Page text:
Aircraft manufacturers and U.S.-based airlines have applauded the Environmental Protection Agency’s (EPA) proposal to adopt the International Civil Aviation Organization’s (ICAO) fuel efficiency and carbon dioxide (CO2) emissions standard for future aircraft.
The ICAO is a UN specialized agency that works with UN member states and industry groups to establish international civil aviation standards and practices for safe, secure and sustainable civil aviation. The standard proposed to be adopted by the EPA was established by the ICAO in 2016, aiming to limit the growth in emissions being produced by aircraft. The standard applies to new models of commercial aircraft starting this year and existing in-production models starting in 2023.
Air transport has come under increasing scrutiny in recent years as a significant contributor to GHG emissions. According to European Commission estimates, aviation accounts for 2% of global GHG emissions. Without efficiency improvements and regulatory intervention, aviation emissions are likely to increase along with the steady rise in air travel forecast over the next several decades.
In a statement following the EPA proposal, Airlines for America (A4A), an industry trade organization representing several U.S. airlines welcomed the move. Nancy Young, A4A Vice President, Environmental Affairs, said:
“EPA’s proposal to adopt ICAO’s fuel efficiency and CO2 certification standard for newly manufactured aircraft is good for our industry, for our country and for the world. Although the U.S. airlines are already driven to be highly fuel- and carbon-efficient, this stringent new emissions standard will help U.S. airlines make a green industry even greener.”
Aircraft manufacturer Boeing also applauded the proposal in a statement:
“The EPA’s CO2 standard for aircraft is a major step forward for protecting the environment and supporting sustainable growth of commercial aviation and the United States economy. Aircraft operators need certainty that their new airplanes will be certified to the International Civil Aviation Organization CO2 requirements. The aviation industry has increased fuel efficiency by 50% since 1990, and this regulation will help ensure airplane manufacturers continue to advance technology for greater fuel efficiency. These efforts are part of the industry’s strategy to cut net global aviation emissions to half of what they were in 2005 by 2050. Aviation is one of only two industrial sectors that have global CO2 goals and standards to meet them, underscoring our steadfast commitment to our communities and planet.”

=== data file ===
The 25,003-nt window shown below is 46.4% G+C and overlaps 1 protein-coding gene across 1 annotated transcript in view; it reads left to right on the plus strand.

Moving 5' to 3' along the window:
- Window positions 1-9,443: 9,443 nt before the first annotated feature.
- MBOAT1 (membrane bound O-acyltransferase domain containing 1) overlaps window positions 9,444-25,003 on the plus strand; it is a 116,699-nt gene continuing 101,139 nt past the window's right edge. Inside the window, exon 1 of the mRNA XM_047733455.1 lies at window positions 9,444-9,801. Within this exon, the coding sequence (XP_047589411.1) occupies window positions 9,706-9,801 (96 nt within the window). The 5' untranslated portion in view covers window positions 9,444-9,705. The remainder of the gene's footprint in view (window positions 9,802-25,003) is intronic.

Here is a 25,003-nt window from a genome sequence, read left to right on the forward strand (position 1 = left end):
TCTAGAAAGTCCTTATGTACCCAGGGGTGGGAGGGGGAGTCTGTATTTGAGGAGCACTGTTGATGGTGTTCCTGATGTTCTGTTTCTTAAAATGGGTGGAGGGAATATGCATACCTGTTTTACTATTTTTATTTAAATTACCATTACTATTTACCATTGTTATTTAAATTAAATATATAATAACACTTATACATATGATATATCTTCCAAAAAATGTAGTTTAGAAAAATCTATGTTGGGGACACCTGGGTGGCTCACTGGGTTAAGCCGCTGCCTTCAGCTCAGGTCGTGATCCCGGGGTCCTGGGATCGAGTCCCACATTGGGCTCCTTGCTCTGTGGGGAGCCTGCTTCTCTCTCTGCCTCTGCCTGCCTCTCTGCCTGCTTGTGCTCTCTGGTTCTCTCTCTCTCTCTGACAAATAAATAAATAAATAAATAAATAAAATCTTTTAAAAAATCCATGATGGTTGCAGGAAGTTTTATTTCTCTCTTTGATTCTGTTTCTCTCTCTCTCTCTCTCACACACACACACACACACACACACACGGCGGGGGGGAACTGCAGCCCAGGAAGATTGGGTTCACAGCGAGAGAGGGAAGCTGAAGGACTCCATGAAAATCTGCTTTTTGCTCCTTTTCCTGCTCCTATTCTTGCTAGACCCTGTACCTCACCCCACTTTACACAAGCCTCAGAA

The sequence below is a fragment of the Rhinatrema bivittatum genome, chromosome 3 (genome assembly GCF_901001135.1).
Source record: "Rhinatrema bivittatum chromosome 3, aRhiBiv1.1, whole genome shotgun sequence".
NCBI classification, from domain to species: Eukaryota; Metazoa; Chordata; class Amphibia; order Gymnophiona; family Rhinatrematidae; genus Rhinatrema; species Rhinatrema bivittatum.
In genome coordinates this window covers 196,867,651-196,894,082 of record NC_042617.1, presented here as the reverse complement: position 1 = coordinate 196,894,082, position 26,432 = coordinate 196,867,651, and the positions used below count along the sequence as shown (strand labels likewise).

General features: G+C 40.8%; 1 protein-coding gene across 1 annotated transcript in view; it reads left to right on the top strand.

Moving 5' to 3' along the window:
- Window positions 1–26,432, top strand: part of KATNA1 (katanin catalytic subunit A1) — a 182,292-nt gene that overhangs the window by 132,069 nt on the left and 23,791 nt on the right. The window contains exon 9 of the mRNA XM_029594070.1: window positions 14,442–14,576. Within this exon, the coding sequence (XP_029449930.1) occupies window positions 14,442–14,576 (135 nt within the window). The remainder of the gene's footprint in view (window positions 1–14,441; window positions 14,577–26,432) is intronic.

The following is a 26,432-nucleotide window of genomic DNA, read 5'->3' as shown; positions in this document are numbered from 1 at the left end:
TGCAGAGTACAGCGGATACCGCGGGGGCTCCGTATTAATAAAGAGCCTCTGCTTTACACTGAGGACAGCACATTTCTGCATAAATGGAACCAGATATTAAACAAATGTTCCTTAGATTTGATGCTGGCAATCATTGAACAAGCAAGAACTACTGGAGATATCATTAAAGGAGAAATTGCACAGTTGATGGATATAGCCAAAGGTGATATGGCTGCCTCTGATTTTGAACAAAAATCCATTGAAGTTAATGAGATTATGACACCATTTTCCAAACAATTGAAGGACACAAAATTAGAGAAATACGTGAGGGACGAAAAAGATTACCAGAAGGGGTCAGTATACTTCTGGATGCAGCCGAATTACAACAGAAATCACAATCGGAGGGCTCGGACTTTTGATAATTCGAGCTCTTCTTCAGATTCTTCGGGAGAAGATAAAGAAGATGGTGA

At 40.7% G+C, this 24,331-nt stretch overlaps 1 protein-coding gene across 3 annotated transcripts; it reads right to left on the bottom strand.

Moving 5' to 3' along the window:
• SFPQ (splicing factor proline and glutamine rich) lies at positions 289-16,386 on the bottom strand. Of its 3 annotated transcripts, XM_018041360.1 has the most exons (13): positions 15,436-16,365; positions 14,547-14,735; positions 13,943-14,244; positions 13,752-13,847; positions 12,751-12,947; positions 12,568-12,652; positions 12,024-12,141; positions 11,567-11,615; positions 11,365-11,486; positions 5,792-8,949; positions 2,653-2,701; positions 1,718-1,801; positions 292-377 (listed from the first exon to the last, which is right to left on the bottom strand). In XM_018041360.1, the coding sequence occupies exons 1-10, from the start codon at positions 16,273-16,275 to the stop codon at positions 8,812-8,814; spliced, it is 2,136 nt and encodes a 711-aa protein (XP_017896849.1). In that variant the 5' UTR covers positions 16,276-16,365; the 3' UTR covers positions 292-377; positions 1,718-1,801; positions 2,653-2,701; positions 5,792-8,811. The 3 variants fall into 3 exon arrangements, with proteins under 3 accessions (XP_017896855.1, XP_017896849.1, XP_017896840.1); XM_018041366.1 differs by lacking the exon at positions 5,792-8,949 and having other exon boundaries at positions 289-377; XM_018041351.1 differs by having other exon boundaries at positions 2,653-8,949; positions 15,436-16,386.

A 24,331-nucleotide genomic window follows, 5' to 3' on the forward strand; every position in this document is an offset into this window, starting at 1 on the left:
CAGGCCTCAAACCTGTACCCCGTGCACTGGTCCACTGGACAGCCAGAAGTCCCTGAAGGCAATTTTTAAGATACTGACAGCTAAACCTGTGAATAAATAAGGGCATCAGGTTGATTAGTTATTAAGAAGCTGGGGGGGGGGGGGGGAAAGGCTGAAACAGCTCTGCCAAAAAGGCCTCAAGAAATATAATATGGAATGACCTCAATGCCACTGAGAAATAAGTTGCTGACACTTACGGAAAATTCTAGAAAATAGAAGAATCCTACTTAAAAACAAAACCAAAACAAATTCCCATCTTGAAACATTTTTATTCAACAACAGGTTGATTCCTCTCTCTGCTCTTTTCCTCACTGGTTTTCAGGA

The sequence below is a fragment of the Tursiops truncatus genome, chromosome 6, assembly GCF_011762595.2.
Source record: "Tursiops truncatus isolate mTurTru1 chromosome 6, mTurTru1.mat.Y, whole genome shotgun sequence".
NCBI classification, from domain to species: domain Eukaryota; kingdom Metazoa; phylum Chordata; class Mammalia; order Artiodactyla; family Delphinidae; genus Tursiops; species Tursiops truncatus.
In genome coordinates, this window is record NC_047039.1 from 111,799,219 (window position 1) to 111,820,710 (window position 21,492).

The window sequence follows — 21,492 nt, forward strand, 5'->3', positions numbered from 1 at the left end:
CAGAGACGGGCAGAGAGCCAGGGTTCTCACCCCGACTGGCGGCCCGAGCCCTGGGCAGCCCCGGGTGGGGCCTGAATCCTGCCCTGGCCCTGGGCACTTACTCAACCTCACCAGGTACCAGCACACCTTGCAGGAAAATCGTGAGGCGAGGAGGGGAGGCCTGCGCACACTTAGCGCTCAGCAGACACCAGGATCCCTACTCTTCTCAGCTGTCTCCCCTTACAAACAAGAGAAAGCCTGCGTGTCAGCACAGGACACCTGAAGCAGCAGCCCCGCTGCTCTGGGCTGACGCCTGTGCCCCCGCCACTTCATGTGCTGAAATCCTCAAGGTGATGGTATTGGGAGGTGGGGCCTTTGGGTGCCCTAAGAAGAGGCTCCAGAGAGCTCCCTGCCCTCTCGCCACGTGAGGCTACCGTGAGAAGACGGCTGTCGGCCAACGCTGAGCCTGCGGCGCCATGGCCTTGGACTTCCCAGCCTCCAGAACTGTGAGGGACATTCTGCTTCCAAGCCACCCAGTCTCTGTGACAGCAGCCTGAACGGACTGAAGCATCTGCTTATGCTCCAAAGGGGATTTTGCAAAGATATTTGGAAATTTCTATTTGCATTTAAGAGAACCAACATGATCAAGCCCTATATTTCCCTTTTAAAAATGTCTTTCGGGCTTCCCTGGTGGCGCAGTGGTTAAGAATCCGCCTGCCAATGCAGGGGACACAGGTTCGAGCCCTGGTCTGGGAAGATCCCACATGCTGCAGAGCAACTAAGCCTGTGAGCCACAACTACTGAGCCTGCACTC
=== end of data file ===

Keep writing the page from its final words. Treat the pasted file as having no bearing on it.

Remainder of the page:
Some environmental groups, however, criticized the announcement, arguing that the proposals don’t go far enough to reduce emissions from the industry. The Center for Biological Diversity pointed out that even the EPA itself indicated it does not expect the proposed rule to actually result in emissions reductions.
Clare Lakewood, climate legal director at the Center for Biological Diversity, said:
“This toothless proposal does nothing to meaningfully address the serious problem of airplanes’ planet-warming pollution. The Trump administration is trying to dodge its legal responsibility and help airlines escape accountability for their dangerous emissions. As the climate crisis deepens, we desperately need technology-forcing standards that actually reduce aircraft pollution.”